Google Glass losing support, fading into oblivion

With the rise of augmented reality and various virtual reality headsets and goggles, Google Glass seems to have vanished from the spotlight. It’s not because people don’t like Google Glass – well, maybe a little but – but because support for the virtual reality device is declining. Many developers who had previously announced that they would be making apps specifically for Google Glass have backed out of their deals, denoting an imminent decline in interest towards Google’s ingenious invention.

While Google Glass has been struggling to keep afloat, with various updates being released in the past few months and different new apps launching for the wearable, it seems that other, better and more comfortable ideas are taking hold of developers and tech enthusiasts as well. If you ask me, I see it as a natural development, since Google Glass seems to have been aimed at the wrong crowd. When Google launched Google Glass, the company thought that it would be the go-to device for everyone who didn’t want to haul a smartphone around, in the end. But its hefty $1500 price and scarce availability, as well as the limited support it was receiving made Google Glass not as accessible as the company would have liked it to.

That doesn’t mean that Google Glass will actually fade into oblivion completely, though. It just means that if Google chooses wisely, it will redesign the wearable for different niches. Much like Dubai cops got Google Glass for surveillance and communication purposes, Google could market its wearable to industries and workplaces which would actually benefit from augmented reality software and applications. Google Glass would also act as safety device in many industries where the use of mobile phones is necessary, but very dangerous. Much like smartwatches, Google Glass could allow workers in hazardous conditions get in touch with each other or the authorities without having to jeopardize their safety.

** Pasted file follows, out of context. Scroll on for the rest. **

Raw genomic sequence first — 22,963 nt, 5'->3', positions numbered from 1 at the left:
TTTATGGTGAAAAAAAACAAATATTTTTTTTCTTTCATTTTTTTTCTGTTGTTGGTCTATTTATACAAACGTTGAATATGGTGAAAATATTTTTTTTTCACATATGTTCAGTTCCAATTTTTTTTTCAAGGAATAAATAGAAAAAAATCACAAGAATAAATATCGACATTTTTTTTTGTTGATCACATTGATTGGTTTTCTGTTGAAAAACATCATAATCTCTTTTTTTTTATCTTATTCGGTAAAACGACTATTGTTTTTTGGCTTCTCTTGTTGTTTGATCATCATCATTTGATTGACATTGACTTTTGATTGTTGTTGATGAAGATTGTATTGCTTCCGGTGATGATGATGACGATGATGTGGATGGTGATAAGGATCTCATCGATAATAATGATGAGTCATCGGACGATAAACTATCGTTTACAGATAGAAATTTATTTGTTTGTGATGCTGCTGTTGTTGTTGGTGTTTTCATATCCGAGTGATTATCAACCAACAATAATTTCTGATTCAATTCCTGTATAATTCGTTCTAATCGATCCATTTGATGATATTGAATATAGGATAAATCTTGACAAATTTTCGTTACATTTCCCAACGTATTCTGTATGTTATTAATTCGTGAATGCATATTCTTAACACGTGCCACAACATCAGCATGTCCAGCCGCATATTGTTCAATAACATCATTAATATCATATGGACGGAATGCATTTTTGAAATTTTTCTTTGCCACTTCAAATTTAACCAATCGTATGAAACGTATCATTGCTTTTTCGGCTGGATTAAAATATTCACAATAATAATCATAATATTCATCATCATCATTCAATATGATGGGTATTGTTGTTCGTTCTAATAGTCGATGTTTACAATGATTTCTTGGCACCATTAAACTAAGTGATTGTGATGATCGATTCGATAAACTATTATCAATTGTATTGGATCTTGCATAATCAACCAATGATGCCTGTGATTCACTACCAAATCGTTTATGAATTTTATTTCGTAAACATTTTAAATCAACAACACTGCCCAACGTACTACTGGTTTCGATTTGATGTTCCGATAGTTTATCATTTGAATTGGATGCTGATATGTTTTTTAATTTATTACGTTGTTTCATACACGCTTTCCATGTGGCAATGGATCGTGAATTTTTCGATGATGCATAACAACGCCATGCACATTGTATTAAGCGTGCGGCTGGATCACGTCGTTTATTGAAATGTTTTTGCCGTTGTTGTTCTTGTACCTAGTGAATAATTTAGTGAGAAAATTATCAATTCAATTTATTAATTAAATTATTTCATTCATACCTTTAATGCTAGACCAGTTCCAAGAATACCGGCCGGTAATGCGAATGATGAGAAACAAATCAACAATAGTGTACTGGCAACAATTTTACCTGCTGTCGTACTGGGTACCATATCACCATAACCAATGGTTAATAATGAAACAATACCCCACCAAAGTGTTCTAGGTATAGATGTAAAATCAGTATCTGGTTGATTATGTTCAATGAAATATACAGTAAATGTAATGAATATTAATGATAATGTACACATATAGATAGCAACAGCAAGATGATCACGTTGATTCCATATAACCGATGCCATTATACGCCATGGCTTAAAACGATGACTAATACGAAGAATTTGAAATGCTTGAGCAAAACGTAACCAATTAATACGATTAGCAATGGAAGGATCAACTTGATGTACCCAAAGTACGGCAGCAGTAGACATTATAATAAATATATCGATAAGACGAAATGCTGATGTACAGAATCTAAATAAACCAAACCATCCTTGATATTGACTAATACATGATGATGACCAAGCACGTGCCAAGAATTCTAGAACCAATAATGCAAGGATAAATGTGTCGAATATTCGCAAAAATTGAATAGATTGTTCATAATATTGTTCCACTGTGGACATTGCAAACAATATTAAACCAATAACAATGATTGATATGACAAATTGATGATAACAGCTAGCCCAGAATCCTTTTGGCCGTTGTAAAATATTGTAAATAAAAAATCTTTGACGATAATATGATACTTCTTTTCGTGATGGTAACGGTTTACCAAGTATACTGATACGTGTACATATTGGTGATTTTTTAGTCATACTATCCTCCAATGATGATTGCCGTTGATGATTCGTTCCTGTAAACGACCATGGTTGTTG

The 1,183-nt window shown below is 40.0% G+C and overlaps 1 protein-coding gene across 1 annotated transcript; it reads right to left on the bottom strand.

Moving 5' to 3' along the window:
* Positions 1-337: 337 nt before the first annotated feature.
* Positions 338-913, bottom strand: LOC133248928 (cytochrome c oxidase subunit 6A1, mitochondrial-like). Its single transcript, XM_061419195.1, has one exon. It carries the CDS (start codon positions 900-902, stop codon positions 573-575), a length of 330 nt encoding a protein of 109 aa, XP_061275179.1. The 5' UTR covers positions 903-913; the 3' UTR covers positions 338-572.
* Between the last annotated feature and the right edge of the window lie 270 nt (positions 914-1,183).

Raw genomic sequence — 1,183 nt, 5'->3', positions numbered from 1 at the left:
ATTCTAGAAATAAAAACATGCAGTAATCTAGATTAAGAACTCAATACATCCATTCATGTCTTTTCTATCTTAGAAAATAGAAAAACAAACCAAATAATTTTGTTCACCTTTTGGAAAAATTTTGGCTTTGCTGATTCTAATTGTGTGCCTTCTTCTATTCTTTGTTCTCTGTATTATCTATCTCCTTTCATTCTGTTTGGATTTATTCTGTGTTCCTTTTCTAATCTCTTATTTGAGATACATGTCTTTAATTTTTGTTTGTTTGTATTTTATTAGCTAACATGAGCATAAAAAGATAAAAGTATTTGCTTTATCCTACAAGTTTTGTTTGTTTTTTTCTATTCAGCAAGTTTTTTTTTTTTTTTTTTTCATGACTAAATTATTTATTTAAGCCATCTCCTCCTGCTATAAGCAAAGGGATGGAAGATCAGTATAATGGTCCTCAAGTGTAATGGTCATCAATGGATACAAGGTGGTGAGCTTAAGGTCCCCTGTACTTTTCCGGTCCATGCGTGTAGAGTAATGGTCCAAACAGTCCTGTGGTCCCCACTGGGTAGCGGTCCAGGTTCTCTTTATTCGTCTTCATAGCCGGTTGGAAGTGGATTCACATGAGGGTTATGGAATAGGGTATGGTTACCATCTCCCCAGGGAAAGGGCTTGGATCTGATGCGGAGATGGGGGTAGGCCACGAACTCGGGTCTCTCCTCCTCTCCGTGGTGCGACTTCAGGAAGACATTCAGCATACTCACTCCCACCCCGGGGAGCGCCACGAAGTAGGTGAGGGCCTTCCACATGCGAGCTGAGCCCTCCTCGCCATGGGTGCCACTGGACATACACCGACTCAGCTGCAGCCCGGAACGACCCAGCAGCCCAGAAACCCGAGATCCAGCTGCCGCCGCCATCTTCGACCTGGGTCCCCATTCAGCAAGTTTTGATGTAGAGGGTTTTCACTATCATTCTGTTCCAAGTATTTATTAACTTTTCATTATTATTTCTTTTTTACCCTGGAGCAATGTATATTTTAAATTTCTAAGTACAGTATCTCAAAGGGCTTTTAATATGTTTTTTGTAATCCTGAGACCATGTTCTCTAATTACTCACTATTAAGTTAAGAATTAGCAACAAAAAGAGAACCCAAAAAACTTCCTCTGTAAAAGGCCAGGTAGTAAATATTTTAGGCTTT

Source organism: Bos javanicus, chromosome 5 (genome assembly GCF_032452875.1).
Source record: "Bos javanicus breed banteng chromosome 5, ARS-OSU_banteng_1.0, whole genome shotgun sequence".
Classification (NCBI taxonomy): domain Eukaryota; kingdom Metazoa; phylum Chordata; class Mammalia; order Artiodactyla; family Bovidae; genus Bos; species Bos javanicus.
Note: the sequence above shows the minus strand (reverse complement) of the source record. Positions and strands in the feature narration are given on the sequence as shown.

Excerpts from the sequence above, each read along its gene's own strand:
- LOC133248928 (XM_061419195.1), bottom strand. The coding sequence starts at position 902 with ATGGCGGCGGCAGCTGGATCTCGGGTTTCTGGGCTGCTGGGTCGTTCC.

That being said, the commercial and public fame of Google Glass might not become reality. More than half the developers who had promised apps for the wearable announced that they had already backed out of the deal. Developers say that the hardware and software of Google Glass is very limited and doesn’t leave room for many tweaks they would have liked to add. At the same time, developers don’t see profit in creating for Google Glass because of low consumer interest. Still, Google Glass has around 100 apps available. Even so, Twitter was among those who backed out of Google Glass support. Even if support and interest is dwindling, Google and co. have reassured us that Glass is in no way abandoned, nor will it fade into oblivion. Rumors say we might even see a commercial launch next year. What do you think about Google Glass? Would you buy it if it were cheaper?